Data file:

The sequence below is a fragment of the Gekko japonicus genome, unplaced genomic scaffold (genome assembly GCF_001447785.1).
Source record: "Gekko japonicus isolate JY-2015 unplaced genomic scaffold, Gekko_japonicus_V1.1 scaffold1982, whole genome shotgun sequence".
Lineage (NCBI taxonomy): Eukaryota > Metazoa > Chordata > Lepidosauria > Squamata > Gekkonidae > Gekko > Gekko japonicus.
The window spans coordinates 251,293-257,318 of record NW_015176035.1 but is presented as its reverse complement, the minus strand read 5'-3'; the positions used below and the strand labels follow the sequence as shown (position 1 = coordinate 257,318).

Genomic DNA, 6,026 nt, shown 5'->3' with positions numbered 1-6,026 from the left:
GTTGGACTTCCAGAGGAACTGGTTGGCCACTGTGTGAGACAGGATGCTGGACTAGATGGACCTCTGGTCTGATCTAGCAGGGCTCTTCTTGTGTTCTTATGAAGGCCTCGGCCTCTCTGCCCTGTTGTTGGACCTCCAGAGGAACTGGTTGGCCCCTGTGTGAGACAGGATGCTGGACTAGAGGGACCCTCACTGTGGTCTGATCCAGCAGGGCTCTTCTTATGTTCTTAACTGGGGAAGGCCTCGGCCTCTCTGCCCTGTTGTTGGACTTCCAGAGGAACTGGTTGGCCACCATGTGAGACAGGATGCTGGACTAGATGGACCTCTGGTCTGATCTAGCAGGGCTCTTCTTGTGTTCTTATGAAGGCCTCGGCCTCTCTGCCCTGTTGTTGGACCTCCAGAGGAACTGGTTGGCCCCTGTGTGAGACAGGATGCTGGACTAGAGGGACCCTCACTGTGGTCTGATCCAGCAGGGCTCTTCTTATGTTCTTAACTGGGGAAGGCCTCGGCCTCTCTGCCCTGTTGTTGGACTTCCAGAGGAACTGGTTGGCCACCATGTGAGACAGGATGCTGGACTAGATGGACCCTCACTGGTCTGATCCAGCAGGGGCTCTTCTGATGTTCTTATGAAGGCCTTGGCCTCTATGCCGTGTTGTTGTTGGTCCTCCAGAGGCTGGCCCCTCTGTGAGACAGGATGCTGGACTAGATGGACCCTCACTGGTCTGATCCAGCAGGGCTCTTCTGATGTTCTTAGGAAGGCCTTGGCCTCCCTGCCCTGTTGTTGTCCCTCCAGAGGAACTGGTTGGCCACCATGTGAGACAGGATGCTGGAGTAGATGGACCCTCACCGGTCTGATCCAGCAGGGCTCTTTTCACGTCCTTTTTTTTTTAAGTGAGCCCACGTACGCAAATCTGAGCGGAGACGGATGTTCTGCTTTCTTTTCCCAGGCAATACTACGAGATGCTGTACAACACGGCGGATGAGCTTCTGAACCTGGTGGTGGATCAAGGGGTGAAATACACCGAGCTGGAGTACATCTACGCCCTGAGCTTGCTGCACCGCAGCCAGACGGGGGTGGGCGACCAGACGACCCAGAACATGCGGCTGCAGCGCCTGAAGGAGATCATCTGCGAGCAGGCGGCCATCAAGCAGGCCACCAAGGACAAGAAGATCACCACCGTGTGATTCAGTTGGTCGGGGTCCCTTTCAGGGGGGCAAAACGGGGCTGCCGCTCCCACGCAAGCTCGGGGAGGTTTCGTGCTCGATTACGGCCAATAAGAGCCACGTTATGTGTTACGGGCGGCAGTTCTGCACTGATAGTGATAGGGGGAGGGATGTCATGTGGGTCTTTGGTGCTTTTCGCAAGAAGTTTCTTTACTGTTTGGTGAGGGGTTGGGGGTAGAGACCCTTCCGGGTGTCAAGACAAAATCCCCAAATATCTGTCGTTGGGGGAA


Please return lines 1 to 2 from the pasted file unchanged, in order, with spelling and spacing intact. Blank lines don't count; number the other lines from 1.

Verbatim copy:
The sequence below is a fragment of the Gekko japonicus genome, unplaced genomic scaffold (genome assembly GCF_001447785.1).
Source record: "Gekko japonicus isolate JY-2015 unplaced genomic scaffold, Gekko_japonicus_V1.1 scaffold1982, whole genome shotgun sequence".